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U.S. Geological Survey Open-File Report 2013–1003

Sea-Floor Geology in Northeastern Block Island Sound, Rhode Island


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Click on figure for larger image
Thumbnail image of figure 2 and link to larger figure. A map showing end moraines in southern New York and New England.
Figure 2. Map of end moraines and submerged ridges in southern New York and New England with the study area.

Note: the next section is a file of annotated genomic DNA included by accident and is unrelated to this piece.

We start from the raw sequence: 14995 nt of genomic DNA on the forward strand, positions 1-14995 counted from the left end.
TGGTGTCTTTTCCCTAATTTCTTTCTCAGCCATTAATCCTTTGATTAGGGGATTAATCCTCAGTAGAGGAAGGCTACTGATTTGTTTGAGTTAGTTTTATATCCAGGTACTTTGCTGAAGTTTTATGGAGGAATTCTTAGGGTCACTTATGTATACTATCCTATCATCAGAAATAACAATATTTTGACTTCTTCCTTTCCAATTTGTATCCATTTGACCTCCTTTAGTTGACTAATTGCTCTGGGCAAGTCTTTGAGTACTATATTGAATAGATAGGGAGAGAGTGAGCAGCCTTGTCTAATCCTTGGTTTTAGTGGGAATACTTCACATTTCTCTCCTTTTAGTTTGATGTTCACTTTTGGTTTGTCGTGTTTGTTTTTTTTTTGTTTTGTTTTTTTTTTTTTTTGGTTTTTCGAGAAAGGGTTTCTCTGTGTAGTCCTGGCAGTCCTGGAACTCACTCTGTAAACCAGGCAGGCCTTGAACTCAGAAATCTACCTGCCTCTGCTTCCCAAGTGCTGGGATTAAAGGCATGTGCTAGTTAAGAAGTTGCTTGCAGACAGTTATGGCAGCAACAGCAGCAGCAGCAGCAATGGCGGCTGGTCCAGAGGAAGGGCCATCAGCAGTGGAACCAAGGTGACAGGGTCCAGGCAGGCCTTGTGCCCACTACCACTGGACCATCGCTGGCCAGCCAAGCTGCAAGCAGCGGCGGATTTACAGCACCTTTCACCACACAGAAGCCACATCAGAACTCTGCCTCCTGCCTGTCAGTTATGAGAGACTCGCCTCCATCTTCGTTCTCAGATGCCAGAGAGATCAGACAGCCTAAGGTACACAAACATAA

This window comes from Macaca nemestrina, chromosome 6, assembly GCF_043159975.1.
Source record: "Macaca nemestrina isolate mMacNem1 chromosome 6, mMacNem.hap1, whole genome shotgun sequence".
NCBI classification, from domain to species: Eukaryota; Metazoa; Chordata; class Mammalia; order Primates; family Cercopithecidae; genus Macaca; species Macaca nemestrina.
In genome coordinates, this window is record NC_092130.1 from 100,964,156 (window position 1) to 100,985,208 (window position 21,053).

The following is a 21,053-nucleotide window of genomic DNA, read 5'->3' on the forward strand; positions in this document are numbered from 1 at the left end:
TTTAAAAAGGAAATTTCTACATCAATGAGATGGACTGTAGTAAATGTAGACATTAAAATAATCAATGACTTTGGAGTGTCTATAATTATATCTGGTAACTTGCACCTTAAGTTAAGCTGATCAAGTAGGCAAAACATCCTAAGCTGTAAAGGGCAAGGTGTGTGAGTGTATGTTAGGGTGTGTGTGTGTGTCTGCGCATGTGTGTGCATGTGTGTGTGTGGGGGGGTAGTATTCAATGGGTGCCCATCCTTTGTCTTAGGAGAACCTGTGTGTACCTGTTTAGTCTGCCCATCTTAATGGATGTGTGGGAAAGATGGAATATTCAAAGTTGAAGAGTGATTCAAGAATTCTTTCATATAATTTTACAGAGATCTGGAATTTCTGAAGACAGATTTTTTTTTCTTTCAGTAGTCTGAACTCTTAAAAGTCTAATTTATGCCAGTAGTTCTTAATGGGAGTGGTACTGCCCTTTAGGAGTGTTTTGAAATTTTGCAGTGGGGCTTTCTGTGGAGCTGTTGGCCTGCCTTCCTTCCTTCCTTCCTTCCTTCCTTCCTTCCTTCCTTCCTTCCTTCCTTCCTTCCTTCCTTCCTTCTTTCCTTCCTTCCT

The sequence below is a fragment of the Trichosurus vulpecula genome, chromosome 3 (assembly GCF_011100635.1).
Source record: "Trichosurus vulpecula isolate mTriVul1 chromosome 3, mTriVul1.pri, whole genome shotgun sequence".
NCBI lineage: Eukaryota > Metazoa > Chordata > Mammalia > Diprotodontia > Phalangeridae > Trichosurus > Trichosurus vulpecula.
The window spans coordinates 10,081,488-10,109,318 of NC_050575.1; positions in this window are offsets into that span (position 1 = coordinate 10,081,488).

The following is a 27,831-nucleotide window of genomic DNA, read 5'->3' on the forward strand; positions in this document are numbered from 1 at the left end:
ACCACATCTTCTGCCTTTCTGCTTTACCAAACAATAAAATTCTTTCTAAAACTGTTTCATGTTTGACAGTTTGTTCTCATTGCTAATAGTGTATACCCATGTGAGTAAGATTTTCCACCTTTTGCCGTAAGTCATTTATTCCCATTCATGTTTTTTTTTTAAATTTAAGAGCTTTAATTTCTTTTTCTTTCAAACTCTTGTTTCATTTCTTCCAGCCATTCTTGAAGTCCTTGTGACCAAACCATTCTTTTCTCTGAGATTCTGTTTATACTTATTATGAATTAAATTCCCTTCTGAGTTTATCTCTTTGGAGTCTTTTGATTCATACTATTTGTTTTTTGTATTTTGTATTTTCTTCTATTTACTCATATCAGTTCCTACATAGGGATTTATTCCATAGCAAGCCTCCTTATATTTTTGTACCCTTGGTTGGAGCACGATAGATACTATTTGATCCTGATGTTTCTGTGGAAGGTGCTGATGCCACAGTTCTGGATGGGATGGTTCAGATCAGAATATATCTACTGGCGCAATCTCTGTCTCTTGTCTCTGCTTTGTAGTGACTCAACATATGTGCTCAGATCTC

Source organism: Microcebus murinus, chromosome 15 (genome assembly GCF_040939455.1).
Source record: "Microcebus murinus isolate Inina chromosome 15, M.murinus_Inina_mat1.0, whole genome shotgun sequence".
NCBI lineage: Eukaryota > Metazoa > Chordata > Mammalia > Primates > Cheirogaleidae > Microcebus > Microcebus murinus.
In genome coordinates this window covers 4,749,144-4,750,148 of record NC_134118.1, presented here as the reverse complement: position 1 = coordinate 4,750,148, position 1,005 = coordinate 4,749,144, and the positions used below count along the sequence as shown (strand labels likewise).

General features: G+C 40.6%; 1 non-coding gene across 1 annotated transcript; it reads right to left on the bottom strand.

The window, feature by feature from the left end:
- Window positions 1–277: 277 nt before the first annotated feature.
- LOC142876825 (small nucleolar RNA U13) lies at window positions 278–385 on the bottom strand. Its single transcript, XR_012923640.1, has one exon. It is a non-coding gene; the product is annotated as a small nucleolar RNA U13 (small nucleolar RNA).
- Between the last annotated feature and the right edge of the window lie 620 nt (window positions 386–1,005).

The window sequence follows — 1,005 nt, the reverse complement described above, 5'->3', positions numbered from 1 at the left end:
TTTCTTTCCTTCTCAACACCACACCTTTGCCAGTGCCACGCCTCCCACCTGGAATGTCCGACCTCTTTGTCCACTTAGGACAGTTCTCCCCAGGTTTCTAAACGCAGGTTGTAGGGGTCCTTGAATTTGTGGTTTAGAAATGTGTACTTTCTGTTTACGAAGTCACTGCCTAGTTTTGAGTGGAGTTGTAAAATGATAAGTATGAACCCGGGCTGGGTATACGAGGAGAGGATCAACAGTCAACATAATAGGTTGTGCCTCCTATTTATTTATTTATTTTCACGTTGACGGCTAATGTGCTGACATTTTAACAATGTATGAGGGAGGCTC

Block Island Sound is south of Rhode Island, bounded by Fishers Island, New York on the west, the eastern end of Long Island, N.Y., on the southwest, Block Island, R.I., on the south, and Rhode Island Sound on the east (fig. 2). The sea floor in and around Block Island Sound is marked by evidence of glacial fluctuation and marine transgression. The furthest extent of the Laurentide Ice Sheet is delineated by the Ronkonkoma-Nantucket terminal moraine, which was deposited about 20,000 to 24,000 years ago (Uchupi and others, 2001) and extends across the southern border of Block Island and Block Island Sound (fig. 2). As the ice sheet regressed northward, the Harbor Hill-Roanoke Point-Charlestown-Buzzards Bay moraine was deposited about 18,000 years ago (Uchupi and others, 2001). Melting ice formed glacial lakes between the front of the ice sheet and the end moraines, within which sediments tens to hundreds of meters thick were deposited in Long Island, Block Island, and Rhode Island Sounds and Narragansett Bay (Needell and others, 1983; Lewis and DiGiacomo-Cohen, 2000; Uchupi and others, 2001). The glacial lakes eventually drained, exposing these areas to subaerial erosion, before sea level rose and transgressed across the area presently covered by the sounds. Transgression eroded the sea floor, including deposits on submerged moraines, leaving a coarse-grained lag (Knebel and others, 1982). Presently, wind- and wave-generated currents erode, sort, and rework Holocene and underlying sediments on the sea floor, and, where currents are weak, modern marine sediments are deposited (Knebel and others, 1982; Needell and Lewis, 1984).

 


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